This extract from Paul Beatty’s Booker-prize-winning novel The Sellout contributes to the explanation of how Donald J Trump did the impossible and got elected as president of the United States. The narrator in the book came across the Lost City of White Male Privilege when looking for a city to twin with his Dickens (aka the Last Bastion of Blackness), a city with slavery (well one slave), segregated schools, and a bus with a sign saying “Priority seating: whites only.” Juarez (aka the City That Never Stops Bleeding) felt that Dickens was too violent; Chernobyl thought it too environmentally compromised; and Kinshasa turned it down as too black–“Them backward American niggers ain’t ready,” is how they put it. Other refusals left only the Lost City of White Male Privilege.
“The Lost City of White Male Privilege [is] a controversial municipality whose very existence is often denied by many (mostly white privileged males). Other state categorically that the walls have been breached by hip-hop and Robert Bolano’s prose. That the popularity of the spicy tuna roll and a black American president were to white male domination what the smallpox blankets were to Native American Existence. Those inclined to believe in free will and the free market argue that the Lost City of White Male Privilege was responsible for its own demise, that the constant stream of contradictory religious and secular edicts from on high confused the highly impressionable white male. Reduced him to a state of such severe social and psychic anxiety that he stopped fucking. Stopped voting. Stopped reading. And, most important, stopped thinking that he was the end-all, be-all, or at least knew enough not to pretend to be so in public. But in any case it became impossible to walk the streets of the Lost City of White Male Privilege, feeding your ego reciting mythological truisms like “We built this country!” when all around you brown men were constantly hammering and nailing, cooking world-class French meals, and repairing your cars. You couldn’t shout “America, love it or leave it!” when deep down inside you longed to live in Toronto. A city you told others was “so cosmopolitan” by which you really meant “not too cosmopolitan.” How could you call or think someone a “nigger” when your own kids, lily-white and proper, called you “nigger” when you refused them the keys to the car? When everyday “niggers” were doing things that they aren’t supposed to be able to do, like swimming in the Olympics and landscaping their yards. My goodness if this nonsense keeps up one day a nigger is going to, God forbid, direct a good movie.”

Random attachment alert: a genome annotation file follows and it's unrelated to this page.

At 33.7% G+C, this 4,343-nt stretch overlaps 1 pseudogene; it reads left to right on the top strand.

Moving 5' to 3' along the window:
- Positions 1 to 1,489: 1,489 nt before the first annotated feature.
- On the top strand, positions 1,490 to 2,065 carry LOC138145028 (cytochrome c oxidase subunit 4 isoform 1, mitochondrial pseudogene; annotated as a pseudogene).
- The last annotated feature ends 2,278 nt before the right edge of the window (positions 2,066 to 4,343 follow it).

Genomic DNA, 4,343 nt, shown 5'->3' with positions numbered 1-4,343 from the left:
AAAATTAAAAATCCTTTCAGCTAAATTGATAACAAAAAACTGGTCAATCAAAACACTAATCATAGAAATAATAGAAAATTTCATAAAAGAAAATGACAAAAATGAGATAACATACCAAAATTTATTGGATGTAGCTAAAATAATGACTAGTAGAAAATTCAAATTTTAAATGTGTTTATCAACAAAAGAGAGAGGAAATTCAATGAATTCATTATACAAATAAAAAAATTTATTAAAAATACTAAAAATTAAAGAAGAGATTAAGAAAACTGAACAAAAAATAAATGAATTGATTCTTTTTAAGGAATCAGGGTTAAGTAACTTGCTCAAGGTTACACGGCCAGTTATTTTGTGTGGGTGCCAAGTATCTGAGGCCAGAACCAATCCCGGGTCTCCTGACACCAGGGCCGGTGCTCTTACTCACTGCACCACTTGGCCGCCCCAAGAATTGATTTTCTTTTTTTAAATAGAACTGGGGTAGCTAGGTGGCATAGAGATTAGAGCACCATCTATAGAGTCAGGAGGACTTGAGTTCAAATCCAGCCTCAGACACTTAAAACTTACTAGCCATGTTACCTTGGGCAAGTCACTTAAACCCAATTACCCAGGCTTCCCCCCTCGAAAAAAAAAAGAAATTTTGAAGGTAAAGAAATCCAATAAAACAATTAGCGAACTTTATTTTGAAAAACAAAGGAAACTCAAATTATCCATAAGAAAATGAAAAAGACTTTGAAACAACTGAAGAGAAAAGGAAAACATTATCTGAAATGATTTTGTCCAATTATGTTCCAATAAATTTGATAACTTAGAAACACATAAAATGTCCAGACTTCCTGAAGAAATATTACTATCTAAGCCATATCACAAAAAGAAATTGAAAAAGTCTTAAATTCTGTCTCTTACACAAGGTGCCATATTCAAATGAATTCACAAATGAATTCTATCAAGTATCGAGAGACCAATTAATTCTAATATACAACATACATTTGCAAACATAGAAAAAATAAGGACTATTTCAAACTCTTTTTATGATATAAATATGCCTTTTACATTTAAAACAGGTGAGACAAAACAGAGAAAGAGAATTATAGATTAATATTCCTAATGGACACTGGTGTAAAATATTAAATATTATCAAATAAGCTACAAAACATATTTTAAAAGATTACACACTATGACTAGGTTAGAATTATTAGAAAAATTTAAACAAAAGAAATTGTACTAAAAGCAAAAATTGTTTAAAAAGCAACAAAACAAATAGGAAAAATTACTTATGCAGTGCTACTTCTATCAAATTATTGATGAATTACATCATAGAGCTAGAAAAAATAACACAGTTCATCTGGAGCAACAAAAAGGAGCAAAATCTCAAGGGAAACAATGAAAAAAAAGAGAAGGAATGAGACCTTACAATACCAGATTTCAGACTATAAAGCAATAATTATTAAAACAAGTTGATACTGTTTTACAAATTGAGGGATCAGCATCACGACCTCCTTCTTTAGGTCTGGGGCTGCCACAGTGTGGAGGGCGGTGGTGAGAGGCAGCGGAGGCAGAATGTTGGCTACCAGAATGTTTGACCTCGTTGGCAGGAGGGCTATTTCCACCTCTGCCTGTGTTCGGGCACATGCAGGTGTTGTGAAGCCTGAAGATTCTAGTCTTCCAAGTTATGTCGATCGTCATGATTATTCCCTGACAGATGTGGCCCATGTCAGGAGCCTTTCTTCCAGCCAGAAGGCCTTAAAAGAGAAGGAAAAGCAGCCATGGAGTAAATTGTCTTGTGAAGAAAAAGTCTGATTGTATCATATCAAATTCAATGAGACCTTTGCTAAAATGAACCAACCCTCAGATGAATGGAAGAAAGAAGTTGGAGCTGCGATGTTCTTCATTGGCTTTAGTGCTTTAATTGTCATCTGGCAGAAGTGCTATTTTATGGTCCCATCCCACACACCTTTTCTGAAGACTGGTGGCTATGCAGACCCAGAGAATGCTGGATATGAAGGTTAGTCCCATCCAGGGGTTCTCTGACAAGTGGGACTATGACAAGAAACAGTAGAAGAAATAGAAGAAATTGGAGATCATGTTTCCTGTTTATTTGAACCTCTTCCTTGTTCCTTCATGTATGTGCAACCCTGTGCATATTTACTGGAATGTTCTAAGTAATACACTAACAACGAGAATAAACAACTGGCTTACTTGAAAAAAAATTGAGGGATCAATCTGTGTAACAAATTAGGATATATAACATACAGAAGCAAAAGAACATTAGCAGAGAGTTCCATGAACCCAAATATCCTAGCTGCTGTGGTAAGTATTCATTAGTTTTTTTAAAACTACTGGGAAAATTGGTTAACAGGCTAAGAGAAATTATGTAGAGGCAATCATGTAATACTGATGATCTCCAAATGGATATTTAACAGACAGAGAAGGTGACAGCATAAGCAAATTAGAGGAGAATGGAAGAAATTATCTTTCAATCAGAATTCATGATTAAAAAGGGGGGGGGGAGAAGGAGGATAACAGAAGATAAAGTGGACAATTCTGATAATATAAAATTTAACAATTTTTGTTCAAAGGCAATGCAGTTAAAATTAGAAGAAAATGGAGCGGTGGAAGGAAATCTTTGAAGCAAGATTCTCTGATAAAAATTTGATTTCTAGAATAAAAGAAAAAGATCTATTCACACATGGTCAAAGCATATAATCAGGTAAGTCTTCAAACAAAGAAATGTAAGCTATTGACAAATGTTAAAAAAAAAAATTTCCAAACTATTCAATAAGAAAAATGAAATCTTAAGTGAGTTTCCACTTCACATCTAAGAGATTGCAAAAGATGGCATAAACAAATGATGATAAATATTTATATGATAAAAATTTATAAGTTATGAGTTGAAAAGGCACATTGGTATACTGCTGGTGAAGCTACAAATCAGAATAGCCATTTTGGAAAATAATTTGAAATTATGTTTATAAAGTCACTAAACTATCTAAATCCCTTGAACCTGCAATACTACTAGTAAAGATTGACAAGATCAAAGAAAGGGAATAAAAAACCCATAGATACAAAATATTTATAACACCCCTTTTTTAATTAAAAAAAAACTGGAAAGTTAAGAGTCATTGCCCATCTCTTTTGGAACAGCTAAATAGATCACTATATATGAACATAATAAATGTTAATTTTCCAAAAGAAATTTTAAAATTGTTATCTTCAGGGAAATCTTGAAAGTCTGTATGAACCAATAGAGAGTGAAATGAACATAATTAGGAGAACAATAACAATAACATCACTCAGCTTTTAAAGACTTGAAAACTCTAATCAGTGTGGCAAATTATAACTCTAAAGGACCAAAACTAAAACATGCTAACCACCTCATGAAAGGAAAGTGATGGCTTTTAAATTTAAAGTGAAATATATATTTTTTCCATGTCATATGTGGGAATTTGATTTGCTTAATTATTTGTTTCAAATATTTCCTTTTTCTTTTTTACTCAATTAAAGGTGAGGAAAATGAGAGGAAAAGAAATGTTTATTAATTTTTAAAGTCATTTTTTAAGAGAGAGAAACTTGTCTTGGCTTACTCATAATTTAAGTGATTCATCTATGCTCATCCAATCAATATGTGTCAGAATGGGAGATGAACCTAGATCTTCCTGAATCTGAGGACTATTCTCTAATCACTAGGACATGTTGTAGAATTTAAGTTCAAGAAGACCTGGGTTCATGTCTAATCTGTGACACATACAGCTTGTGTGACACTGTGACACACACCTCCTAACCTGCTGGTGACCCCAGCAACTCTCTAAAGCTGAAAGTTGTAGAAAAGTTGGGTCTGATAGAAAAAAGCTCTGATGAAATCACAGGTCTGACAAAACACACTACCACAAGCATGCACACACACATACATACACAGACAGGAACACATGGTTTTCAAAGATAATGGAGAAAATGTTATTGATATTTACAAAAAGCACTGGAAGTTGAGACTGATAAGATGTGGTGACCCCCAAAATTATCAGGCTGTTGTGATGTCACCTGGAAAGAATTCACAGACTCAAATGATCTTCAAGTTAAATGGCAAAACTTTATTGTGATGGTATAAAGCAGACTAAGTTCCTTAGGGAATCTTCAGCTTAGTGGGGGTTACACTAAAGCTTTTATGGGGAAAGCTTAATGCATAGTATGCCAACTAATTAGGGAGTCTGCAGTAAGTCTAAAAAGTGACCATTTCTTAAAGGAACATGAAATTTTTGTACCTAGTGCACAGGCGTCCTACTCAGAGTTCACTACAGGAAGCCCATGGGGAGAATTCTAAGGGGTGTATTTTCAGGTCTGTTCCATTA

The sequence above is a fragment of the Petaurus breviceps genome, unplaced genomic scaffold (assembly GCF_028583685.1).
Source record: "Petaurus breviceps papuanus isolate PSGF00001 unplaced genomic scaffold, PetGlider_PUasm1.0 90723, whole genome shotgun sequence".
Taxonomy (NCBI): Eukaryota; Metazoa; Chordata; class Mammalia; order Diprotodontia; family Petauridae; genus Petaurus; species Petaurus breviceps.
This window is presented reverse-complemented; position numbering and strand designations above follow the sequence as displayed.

Brilliant, and interesting punctuation.